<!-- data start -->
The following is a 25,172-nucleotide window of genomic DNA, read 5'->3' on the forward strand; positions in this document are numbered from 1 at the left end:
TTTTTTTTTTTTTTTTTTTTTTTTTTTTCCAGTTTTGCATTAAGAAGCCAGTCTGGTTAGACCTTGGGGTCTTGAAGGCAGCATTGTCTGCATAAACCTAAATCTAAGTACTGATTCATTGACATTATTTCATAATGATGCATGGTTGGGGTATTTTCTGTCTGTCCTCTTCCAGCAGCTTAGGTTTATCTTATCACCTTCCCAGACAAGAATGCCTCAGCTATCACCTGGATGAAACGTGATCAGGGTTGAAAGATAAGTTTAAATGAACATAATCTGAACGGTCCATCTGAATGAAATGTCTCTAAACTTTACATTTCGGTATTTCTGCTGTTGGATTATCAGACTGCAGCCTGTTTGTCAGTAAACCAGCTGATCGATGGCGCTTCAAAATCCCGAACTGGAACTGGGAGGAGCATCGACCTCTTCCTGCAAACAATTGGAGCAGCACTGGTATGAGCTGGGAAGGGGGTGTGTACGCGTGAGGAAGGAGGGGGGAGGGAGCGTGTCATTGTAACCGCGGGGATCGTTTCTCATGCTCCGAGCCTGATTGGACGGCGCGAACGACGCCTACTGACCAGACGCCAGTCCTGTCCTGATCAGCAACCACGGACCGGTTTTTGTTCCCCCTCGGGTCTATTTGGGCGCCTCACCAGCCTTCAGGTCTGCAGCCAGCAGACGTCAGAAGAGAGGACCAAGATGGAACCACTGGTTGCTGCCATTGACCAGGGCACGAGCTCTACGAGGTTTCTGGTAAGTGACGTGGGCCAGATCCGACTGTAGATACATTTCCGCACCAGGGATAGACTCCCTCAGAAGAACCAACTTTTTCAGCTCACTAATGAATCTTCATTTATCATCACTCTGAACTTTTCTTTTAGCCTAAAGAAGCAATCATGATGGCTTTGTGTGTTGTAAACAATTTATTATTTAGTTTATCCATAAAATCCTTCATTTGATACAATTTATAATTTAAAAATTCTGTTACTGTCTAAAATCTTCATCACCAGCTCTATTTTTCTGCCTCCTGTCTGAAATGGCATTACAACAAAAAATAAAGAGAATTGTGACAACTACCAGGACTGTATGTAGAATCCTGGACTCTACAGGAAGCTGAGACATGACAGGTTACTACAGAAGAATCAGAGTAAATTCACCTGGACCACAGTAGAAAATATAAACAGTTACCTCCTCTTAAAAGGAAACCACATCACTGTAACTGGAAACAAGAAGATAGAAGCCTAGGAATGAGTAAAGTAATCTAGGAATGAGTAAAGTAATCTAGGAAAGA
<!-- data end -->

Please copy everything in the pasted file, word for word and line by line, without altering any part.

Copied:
The following is a 25,172-nucleotide window of genomic DNA, read 5'->3' on the forward strand; positions in this document are numbered from 1 at the left end:
TTTTTTTTTTTTTTTTTTTTTTTTTTTTCCAGTTTTGCATTAAGAAGCCAGTCTGGTTAGACCTTGGGGTCTTGAAGGCAGCATTGTCTGCATAAACCTAAATCTAAGTACTGATTCATTGACATTATTTCATAATGATGCATGGTTGGGGTATTTTCTGTCTGTCCTCTTCCAGCAGCTTAGGTTTATCTTATCACCTTCCCAGACAAGAATGCCTCAGCTATCACCTGGATGAAACGTGATCAGGGTTGAAAGATAAGTTTAAATGAACATAATCTGAACGGTCCATCTGAATGAAATGTCTCTAAACTTTACATTTCGGTATTTCTGCTGTTGGATTATCAGACTGCAGCCTGTTTGTCAGTAAACCAGCTGATCGATGGCGCTTCAAAATCCCGAACTGGAACTGGGAGGAGCATCGACCTCTTCCTGCAAACAATTGGAGCAGCACTGGTATGAGCTGGGAAGGGGGTGTGTACGCGTGAGGAAGGAGGGGGGAGGGAGCGTGTCATTGTAACCGCGGGGATCGTTTCTCATGCTCCGAGCCTGATTGGACGGCGCGAACGACGCCTACTGACCAGACGCCAGTCCTGTCCTGATCAGCAACCACGGACCGGTTTTTGTTCCCCCTCGGGTCTATTTGGGCGCCTCACCAGCCTTCAGGTCTGCAGCCAGCAGACGTCAGAAGAGAGGACCAAGATGGAACCACTGGTTGCTGCCATTGACCAGGGCACGAGCTCTACGAGGTTTCTGGTAAGTGACGTGGGCCAGATCCGACTGTAGATACATTTCCGCACCAGGGATAGACTCCCTCAGAAGAACCAACTTTTTCAGCTCACTAATGAATCTTCATTTATCATCACTCTGAACTTTTCTTTTAGCCTAAAGAAGCAATCATGATGGCTTTGTGTGTTGTAAACAATTTATTATTTAGTTTATCCATAAAATCCTTCATTTGATACAATTTATAATTTAAAAATTCTGTTACTGTCTAAAATCTTCATCACCAGCTCTATTTTTCTGCCTCCTGTCTGAAATGGCATTACAACAAAAAATAAAGAGAATTGTGACAACTACCAGGACTGTATGTAGAATCCTGGACTCTACAGGAAGCTGAGACATGACAGGTTACTACAGAAGAATCAGAGTAAATTCACCTGGACCACAGTAGAAAATATAAACAGTTACCTCCTCTTAAAAGGAAACCACATCACTGTAACTGGAAACAAGAAGATAGAAGCCTAGGAATGAGTAAAGTAATCTAGGAATGAGTAAAGTAATCTAGGAAAGA